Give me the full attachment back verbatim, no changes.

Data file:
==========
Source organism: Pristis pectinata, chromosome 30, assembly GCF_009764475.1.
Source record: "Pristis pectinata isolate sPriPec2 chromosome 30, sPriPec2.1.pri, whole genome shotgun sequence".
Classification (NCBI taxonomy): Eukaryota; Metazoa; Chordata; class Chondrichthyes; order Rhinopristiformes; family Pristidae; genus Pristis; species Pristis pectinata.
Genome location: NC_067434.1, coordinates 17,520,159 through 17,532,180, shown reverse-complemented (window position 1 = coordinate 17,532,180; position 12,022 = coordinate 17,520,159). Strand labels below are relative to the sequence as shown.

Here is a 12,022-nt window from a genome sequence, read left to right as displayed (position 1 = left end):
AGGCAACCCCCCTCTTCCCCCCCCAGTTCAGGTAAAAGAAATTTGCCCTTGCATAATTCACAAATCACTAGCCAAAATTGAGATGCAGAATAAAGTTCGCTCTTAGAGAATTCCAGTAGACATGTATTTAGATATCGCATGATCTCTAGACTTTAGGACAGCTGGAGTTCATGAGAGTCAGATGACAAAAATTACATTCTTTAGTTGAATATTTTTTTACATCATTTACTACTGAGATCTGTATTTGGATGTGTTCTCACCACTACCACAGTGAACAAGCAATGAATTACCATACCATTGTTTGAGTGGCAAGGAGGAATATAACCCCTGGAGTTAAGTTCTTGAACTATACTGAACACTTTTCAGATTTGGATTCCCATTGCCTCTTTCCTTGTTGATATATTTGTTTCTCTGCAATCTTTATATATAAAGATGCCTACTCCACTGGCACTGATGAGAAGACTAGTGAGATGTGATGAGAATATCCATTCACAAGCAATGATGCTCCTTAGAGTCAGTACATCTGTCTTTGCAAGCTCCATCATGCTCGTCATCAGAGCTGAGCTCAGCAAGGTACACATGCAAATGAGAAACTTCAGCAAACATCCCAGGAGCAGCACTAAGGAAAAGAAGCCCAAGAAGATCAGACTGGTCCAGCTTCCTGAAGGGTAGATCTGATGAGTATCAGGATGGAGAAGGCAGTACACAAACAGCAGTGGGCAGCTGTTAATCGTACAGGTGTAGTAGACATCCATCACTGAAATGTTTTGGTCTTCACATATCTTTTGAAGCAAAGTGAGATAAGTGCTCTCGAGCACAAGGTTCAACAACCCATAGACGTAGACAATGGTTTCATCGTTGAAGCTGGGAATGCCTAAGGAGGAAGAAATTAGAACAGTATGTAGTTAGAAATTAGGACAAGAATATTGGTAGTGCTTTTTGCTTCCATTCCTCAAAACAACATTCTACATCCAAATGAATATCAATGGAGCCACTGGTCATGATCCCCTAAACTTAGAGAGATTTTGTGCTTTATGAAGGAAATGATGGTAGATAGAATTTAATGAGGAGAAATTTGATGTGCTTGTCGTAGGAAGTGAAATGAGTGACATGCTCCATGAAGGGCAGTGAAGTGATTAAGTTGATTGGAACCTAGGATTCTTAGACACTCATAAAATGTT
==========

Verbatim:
Source organism: Pristis pectinata, chromosome 30, assembly GCF_009764475.1.
Source record: "Pristis pectinata isolate sPriPec2 chromosome 30, sPriPec2.1.pri, whole genome shotgun sequence".
Classification (NCBI taxonomy): Eukaryota; Metazoa; Chordata; class Chondrichthyes; order Rhinopristiformes; family Pristidae; genus Pristis; species Pristis pectinata.
Genome location: NC_067434.1, coordinates 17,520,159 through 17,532,180, shown reverse-complemented (window position 1 = coordinate 17,532,180; position 12,022 = coordinate 17,520,159). Strand labels below are relative to the sequence as shown.

Here is a 12,022-nt window from a genome sequence, read left to right as displayed (position 1 = left end):
AGGCAACCCCCCTCTTCCCCCCCCAGTTCAGGTAAAAGAAATTTGCCCTTGCATAATTCACAAATCACTAGCCAAAATTGAGATGCAGAATAAAGTTCGCTCTTAGAGAATTCCAGTAGACATGTATTTAGATATCGCATGATCTCTAGACTTTAGGACAGCTGGAGTTCATGAGAGTCAGATGACAAAAATTACATTCTTTAGTTGAATATTTTTTTACATCATTTACTACTGAGATCTGTATTTGGATGTGTTCTCACCACTACCACAGTGAACAAGCAATGAATTACCATACCATTGTTTGAGTGGCAAGGAGGAATATAACCCCTGGAGTTAAGTTCTTGAACTATACTGAACACTTTTCAGATTTGGATTCCCATTGCCTCTTTCCTTGTTGATATATTTGTTTCTCTGCAATCTTTATATATAAAGATGCCTACTCCACTGGCACTGATGAGAAGACTAGTGAGATGTGATGAGAATATCCATTCACAAGCAATGATGCTCCTTAGAGTCAGTACATCTGTCTTTGCAAGCTCCATCATGCTCGTCATCAGAGCTGAGCTCAGCAAGGTACACATGCAAATGAGAAACTTCAGCAAACATCCCAGGAGCAGCACTAAGGAAAAGAAGCCCAAGAAGATCAGACTGGTCCAGCTTCCTGAAGGGTAGATCTGATGAGTATCAGGATGGAGAAGGCAGTACACAAACAGCAGTGGGCAGCTGTTAATCGTACAGGTGTAGTAGACATCCATCACTGAAATGTTTTGGTCTTCACATATCTTTTGAAGCAAAGTGAGATAAGTGCTCTCGAGCACAAGGTTCAACAACCCATAGACGTAGACAATGGTTTCATCGTTGAAGCTGGGAATGCCTAAGGAGGAAGAAATTAGAACAGTATGTAGTTAGAAATTAGGACAAGAATATTGGTAGTGCTTTTTGCTTCCATTCCTCAAAACAACATTCTACATCCAAATGAATATCAATGGAGCCACTGGTCATGATCCCCTAAACTTAGAGAGATTTTGTGCTTTATGAAGGAAATGATGGTAGATAGAATTTAATGAGGAGAAATTTGATGTGCTTGTCGTAGGAAGTGAAATGAGTGACATGCTCCATGAAGGGCAGTGAAGTGATTAAGTTGATTGGAACCTAGGATTCTTAGACACTCATAAAATGTT